I’m constantly amazed at the marvelous diversity of the human imagination. Over the past few weeks there have been many letters from artists with different points of view. Some of these letters contain generously shared creative techniques, ideas and systems. I’m reprinting part of a letter which came in response to my last letter about the Tokaido Road. Here it is:
“I have a 35mm camera with a 50mm macro lens. This permits close-up photos as little as 3 cm from the subject. On five occasions now I have given myself a project to cover a given distance of ground – generally a short walk in a provincial park or on a public footpath. One was less than 500 metres but I took a day to do it. I take close-up pictures of everything of interest. This means I spend most of my time on my hands and knees. I shoot with 400 ASA film and use a mirror to increase light when I need it. I take a lot of pictures, weed and crop them carefully, and mount them in a dated album. When I’m taking the pictures I often re-compose the subject to make it better, at other times I photograph things as I find them. I also try to make them color co-ordinated. A typical series includes leaves, flowers, feathers, nuts, pods, insects, needles, sticks, moss, lichens, pebbles, slugs, roots, centipedes, spiders, mysterious holes, bones, coins, human detritus, etc., etc. Apart from the shows I am preparing and mounting, the act is terrific, a bonding with mother earth.” (Wendy Rouse)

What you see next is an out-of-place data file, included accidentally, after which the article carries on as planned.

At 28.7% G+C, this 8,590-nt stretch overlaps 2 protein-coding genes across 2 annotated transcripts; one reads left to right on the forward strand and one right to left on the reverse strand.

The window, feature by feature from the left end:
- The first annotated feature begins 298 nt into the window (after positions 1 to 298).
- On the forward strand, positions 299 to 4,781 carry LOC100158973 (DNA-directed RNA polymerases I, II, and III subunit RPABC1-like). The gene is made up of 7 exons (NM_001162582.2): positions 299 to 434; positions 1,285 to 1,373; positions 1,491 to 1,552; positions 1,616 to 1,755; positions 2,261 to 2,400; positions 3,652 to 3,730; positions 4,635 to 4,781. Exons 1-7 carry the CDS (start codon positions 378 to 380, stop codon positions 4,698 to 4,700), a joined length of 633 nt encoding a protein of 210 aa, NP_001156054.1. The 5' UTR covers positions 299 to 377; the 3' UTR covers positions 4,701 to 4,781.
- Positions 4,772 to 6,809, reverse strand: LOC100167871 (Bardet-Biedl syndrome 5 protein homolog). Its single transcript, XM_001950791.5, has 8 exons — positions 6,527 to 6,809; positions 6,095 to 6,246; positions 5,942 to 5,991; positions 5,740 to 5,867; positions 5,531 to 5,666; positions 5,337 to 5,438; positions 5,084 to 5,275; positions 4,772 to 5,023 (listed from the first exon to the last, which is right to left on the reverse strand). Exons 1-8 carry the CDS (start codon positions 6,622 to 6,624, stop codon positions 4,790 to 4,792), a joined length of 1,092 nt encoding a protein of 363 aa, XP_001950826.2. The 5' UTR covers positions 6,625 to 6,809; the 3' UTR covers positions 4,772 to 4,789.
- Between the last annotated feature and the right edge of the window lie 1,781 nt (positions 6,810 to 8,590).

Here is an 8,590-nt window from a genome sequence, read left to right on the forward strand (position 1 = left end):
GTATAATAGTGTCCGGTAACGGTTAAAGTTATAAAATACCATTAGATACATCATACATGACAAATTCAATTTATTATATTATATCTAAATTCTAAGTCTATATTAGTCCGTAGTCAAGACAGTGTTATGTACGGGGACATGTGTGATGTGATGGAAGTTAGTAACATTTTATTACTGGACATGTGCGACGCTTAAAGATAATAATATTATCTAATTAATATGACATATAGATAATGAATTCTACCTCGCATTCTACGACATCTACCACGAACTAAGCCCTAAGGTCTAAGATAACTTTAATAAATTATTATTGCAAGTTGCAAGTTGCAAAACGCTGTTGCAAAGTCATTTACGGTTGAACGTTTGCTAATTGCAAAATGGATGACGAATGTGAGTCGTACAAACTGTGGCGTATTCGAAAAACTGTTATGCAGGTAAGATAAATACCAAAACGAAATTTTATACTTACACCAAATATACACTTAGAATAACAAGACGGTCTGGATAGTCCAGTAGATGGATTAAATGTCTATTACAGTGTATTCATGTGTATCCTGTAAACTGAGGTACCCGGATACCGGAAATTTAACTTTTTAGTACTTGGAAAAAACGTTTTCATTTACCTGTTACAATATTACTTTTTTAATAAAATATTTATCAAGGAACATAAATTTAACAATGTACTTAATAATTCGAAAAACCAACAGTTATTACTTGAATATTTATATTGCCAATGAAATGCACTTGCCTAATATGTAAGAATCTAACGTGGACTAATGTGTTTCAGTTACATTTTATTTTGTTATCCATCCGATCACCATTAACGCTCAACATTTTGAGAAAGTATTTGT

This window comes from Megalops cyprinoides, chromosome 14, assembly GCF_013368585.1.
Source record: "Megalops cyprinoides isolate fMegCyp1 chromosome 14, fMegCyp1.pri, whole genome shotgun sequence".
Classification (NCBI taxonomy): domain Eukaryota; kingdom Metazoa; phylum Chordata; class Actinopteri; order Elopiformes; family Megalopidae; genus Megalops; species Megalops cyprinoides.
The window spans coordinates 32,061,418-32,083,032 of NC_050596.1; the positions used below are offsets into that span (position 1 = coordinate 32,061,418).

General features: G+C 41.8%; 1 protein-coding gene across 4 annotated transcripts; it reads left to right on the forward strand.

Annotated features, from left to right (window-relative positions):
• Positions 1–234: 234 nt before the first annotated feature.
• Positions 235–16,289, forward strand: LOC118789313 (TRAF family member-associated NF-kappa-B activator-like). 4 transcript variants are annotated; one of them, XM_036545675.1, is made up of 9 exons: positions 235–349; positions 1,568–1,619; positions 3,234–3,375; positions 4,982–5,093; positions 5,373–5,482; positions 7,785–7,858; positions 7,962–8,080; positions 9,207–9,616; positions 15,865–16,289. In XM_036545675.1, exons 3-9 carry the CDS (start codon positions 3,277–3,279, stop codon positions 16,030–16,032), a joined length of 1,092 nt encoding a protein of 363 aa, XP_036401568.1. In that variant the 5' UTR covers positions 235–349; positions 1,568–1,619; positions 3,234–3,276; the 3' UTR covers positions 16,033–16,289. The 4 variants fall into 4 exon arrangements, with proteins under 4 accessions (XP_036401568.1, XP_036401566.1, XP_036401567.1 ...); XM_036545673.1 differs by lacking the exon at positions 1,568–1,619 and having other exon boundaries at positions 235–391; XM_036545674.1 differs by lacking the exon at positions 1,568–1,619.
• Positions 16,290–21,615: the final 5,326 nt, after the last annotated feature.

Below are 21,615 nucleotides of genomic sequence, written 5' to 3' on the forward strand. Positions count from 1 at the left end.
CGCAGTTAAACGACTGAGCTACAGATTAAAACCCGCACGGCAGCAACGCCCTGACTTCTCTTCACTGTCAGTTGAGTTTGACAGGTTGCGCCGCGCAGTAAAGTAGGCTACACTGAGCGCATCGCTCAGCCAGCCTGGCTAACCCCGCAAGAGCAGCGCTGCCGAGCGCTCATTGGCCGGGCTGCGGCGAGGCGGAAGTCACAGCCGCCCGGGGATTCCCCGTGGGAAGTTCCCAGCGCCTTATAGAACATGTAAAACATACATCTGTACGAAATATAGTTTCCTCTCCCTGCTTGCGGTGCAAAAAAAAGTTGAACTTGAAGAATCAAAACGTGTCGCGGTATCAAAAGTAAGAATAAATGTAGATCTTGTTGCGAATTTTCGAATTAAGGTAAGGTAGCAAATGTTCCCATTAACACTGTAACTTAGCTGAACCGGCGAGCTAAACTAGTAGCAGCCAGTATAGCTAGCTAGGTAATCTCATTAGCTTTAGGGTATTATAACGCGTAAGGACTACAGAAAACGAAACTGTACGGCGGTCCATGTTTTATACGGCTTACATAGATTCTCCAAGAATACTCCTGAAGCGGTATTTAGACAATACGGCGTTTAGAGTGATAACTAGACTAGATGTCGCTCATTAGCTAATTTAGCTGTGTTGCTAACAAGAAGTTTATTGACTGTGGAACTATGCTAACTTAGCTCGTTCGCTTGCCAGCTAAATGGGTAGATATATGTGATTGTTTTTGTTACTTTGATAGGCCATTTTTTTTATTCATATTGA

When I read something like this I have the feeling that we are really on to something with this little project. There are so many informative letters, and they are so different. I have chosen some of the more interesting ones and set them in the form of “clickbacks” so that you can read them for yourself. If you want to take a look please go to http://painterskeys.com/odyssey/
PS: “Art is everywhere, except it has to pass through a creative mind.” (Louise Nevelson)
by K and P. Neilsen, Wisconsin, USA
I like working in miniature. I begin by deciding the dimensions of my work. Generally 2 x 3 inches works well for me. I cut up an amout of heavy watercolor paper so I don’t have to stretch or mount down. I really pretend that I’m just doing roughs and I work in a totally abstract manner. I go back and back improving and changing them. I start with watercolor and end up with acrylic, opaquing in the unwanted areas. I let the ideas generate themselves. I throw out the ones that are not working. Sometimes I do larger works and cut them up to the size I originally decided. My girlfriend Paula helps me decide which are the best. Although some of them are ABSOLUTE GEMS there is very little market for them. So you know what I do? The two of us make big oils two by three feet of the best and we sell those.